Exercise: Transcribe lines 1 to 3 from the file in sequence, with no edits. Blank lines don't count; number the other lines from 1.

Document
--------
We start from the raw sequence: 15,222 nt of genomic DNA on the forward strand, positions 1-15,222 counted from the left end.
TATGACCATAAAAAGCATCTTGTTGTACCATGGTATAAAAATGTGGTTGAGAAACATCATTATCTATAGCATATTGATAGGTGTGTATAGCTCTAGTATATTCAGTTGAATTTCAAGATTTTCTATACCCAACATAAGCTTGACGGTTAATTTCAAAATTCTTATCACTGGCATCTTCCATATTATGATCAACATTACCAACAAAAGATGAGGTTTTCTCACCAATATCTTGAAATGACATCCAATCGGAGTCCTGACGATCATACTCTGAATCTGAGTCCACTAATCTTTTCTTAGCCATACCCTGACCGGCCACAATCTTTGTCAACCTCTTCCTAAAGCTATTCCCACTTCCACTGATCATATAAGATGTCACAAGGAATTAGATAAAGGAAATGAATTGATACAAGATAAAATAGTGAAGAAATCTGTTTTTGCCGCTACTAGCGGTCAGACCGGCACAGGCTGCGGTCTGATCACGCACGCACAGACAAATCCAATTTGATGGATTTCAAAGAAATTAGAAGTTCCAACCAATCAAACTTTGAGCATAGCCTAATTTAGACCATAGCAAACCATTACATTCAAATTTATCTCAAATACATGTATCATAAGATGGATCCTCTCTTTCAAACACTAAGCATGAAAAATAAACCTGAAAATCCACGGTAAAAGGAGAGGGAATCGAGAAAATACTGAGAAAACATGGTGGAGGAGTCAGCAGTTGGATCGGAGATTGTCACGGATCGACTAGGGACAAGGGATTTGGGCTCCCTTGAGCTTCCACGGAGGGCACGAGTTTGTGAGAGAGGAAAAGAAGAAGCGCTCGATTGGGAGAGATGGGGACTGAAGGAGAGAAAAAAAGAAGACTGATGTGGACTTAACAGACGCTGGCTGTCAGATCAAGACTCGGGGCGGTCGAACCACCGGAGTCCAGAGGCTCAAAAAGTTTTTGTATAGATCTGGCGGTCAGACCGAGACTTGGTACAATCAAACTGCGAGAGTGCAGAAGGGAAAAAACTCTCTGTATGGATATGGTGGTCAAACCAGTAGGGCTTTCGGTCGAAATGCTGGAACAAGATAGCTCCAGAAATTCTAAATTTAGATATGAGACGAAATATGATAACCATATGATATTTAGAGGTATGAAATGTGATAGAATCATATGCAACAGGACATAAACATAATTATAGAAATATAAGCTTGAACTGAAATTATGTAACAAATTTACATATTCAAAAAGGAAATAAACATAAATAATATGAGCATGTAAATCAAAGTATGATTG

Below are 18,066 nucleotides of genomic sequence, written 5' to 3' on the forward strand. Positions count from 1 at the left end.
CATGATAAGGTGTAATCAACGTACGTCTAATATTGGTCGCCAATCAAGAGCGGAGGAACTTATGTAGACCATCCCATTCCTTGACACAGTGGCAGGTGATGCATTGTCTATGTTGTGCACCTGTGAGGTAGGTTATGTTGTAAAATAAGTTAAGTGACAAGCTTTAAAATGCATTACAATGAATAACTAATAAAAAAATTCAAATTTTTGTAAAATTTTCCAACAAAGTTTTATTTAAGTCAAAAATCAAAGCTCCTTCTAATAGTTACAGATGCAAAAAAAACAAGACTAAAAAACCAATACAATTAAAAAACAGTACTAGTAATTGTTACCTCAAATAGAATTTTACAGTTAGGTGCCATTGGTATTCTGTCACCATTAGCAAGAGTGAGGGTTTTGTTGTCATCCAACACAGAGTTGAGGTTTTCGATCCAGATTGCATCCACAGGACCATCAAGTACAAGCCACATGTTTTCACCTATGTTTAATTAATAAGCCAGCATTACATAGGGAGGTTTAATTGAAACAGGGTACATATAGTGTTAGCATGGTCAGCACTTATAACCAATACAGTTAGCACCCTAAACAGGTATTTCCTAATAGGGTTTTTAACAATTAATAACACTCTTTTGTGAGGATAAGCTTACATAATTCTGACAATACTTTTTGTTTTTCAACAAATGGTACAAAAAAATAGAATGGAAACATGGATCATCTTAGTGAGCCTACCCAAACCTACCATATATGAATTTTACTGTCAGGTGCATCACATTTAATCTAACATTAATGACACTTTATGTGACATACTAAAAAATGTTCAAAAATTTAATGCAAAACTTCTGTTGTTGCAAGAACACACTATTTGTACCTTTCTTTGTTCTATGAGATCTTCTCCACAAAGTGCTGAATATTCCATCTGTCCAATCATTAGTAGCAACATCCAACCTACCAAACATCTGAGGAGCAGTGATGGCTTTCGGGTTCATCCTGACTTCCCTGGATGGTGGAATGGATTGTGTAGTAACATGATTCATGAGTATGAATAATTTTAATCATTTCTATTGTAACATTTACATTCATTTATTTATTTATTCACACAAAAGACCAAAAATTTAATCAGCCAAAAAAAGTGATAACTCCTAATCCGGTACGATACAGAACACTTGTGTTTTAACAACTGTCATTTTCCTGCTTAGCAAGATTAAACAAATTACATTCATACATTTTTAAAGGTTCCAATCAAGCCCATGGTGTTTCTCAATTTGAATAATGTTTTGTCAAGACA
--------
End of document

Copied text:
We start from the raw sequence: 15,222 nt of genomic DNA on the forward strand, positions 1-15,222 counted from the left end.
TATGACCATAAAAAGCATCTTGTTGTACCATGGTATAAAAATGTGGTTGAGAAACATCATTATCTATAGCATATTGATAGGTGTGTATAGCTCTAGTATATTCAGTTGAATTTCAAGATTTTCTATACCCAACATAAGCTTGACGGTTAATTTCAAAATTCTTATCACTGGCATCTTCCATATTATGATCAACATTACCAACAAAAGATGAGGTTTTCTCACCAATATCTTGAAATGACATCCAATCGGAGTCCTGACGATCATACTCTGAATCTGAGTCCACTAATCTTTTCTTAGCCATACCCTGACCGGCCACAATCTTTGTCAACCTCTTCCTAAAGCTATTCCCACTTCCACTGATCATATAAGATGTCACAAGGAATTAGATAAAGGAAATGAATTGATACAAGATAAAATAGTGAAGAAATCTGTTTTTGCCGCTACTAGCGGTCAGACCGGCACAGGCTGCGGTCTGATCACGCACGCACAGACAAATCCAATTTGATGGATTTCAAAGAAATTAGAAGTTCCAACCAATCAAACTTTGAGCATAGCCTAATTTAGACCATAGCAAACCATTACATTCAAATTTATCTCAAATACATGTATCATAAGATGGATCCTCTCTTTCAAACACTAAGCATGAAAAATAAACCTGAAAATCCACGGTAAAAGGAGAGGGAATCGAGAAAATACTGAGAAAACATGGTGGAGGAGTCAGCAGTTGGATCGGAGATTGTCACGGATCGACTAGGGACAAGGGATTTGGGCTCCCTTGAGCTTCCACGGAGGGCACGAGTTTGTGAGAGAGGAAAAGAAGAAGCGCTCGATTGGGAGAGATGGGGACTGAAGGAGAGAAAAAAAGAAGACTGATGTGGACTTAACAGACGCTGGCTGTCAGATCAAGACTCGGGGCGGTCGAACCACCGGAGTCCAGAGGCTCAAAAAGTTTTTGTATAGATCTGGCGGTCAGACCGAGACTTGGTACAATCAAACTGCGAGAGTGCAGAAGGGAAAAAACTCTCTGTATGGATATGGTGGTCAAACCAGTAGGGCTTTCGGTCGAAATGCTGGAACAAGATAGCTCCAGAAATTCTAAATTTAGATATGAGACGAAATATGATAACCATATGATATTTAGAGGTATGAAATGTGATAGAATCATATGCAACAGGACATAAACATAATTATAGAAATATAAGCTTGAACTGAAATTATGTAACAAATTTACATATTCAAAAAGGAAATAAACATAAATAATATGAGCATGTAAATCAAAGTATGATTG

Below are 18,066 nucleotides of genomic sequence, written 5' to 3' on the forward strand. Positions count from 1 at the left end.